New Powerboat Sales: 2018 Marked Seventh Consecutive Year of Growth, Additional Increase Expected in 2019

Click here for the latest NMMA release on NMMA sales data and outlook for 2021. 

NMMA announced last week that retail unit sales of new powerboats (includes traditional powerboats and personal watercraft) were up an estimated 4 percent in 2018 to approximately 280,000 units, the highest total since 2007. What's more, the outlook for 2019 remains positive with continued growth expected to bring a 3-4 percent increase in new powerboat retail sales.NMMA also announced that the recreational boating industry contributes an estimated $170.3 billion in economic activity to the U.S. economy, an increase of approximately $49 billion since the last time the association reported economic impact in 2012*.

“The recreational boating industry has been on a seven-year climb that’s expected to continue into 2019, bringing even more people to the water,” said Thom Dammrich, NMMA president. “Driving these sales is a combination of the economic growth we’ve seen over the past decade, particularly with consumer confidence hovering near all-time highs and consumers seeking out boating as a way to spend quality time with family and friends outdoors. At the same time, over the past five years, marine manufacturers have put a concerted effort on offering new products that attract consumers with different interests and budgets, bringing out new buyers—especially across the watersports, fishing, and pontoon categories—three categories seeing unprecedented sales growth.”

As retail unit sales figures are finalized for 2018, they’re signaling nearly all new powerboat categories saw growth last year, with the following categories leading the charge: 

  • Sales of new freshwater fishing boats are estimated to be up 2-4 percent to 75,000 units in 2018; fishing is the most popular activity done aboard a boat.
  • New personal watercraft sales are estimated to be up 6-8 percent to 68,000 units in 2018; with accessible entry-level price points, personal watercraft are often considered a gateway to boat ownership.
  • New pontoon sales are estimated to be up 4-6 percent to 58,000 units in 2018; the versatility of the latest pontoons offers an all-in-one experience from fishing to cruising to watersports.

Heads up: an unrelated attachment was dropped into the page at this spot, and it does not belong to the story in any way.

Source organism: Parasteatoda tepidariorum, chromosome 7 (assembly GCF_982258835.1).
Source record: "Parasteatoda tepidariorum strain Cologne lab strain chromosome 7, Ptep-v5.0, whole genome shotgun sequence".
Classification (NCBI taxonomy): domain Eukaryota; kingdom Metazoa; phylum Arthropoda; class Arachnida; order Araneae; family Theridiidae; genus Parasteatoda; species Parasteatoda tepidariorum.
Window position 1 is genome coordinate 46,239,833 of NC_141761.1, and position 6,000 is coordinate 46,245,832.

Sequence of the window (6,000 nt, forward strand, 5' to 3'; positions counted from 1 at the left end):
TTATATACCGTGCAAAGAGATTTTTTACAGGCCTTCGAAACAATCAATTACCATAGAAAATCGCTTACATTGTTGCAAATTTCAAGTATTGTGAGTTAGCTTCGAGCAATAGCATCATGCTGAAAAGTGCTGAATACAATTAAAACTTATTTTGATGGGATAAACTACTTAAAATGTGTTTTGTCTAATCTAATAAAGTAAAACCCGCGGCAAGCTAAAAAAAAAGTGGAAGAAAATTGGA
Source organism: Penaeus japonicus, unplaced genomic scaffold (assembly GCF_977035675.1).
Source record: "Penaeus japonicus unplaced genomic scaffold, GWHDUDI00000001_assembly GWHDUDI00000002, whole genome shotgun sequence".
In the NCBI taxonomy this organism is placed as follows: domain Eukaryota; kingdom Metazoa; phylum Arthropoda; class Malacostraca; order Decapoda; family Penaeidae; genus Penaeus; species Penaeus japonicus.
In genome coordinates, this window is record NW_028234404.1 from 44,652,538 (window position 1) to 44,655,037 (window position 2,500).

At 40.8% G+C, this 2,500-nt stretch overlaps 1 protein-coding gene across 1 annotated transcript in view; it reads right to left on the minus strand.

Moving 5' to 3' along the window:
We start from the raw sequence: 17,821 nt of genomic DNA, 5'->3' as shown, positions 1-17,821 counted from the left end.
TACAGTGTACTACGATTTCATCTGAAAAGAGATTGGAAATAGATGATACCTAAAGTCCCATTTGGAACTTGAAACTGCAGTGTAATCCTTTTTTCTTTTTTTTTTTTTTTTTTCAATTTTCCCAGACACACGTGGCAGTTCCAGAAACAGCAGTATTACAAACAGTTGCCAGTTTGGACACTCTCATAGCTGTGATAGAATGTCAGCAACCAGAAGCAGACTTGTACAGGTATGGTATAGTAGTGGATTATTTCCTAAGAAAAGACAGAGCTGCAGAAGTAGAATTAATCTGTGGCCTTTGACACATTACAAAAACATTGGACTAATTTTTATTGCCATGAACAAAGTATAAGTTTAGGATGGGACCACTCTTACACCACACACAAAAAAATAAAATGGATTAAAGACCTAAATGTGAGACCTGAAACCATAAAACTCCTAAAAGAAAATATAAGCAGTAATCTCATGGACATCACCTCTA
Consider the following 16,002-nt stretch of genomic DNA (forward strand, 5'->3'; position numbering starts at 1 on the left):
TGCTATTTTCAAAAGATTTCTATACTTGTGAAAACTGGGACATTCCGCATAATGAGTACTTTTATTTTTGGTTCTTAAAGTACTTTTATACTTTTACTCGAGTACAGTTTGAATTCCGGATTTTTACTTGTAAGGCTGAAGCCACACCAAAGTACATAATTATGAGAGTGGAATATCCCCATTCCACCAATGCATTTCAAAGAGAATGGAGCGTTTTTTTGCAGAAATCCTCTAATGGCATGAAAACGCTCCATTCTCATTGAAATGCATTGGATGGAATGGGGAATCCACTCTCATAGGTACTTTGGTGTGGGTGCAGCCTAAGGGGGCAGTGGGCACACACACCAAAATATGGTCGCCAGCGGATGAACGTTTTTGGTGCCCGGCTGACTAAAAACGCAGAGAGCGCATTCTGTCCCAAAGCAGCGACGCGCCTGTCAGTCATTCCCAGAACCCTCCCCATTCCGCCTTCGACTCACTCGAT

• Sales of new wakesport boats—popular for wakesurfing and wakeboarding and attractive to new and younger boaters—are estimated to be up 9-11 percent to 10,000 units in 2018.
  • New cruiser sales—boats between 22 and 32 feet, popular for relaxing, entertaining and ‘cruising’—are estimated to be up 2-4 percent to 9,000 units in 2018.

With recreational boating contributing an estimated $170.3 billion to the U.S. economy (which includes direct, indirect and induced output generated by marine manufacturers (boat, engine, and accessory); their suppliers, dealers and retailers; services such as repairs and marinas; boating activities and trips; and, business tax revenue), NMMA reports that combined activity supports an estimated 35,000 marine businesses and 691,000 direct and indirect American jobs.

The top ten states for recreational boating economic activity are:

  1. Florida, $23.3 Billion
  2. California, $13 Billion
  3. New York, $8.4 Billion
  4. Texas, $7.7 Billion
  5. Michigan, $7.4 Billion
  6. Washington, $6.9 Billion
  7. New Jersey, $6.6 Billion
  8. Tennessee, $6 Billion
  9. North Carolina, $5.5 Billion
  10. Missouri, $4.5 Billion

Click here for the full press release

*This figure includes $20.5 billion of business tax revenue, which was not included in the NMMA’s 2012 economic impact study.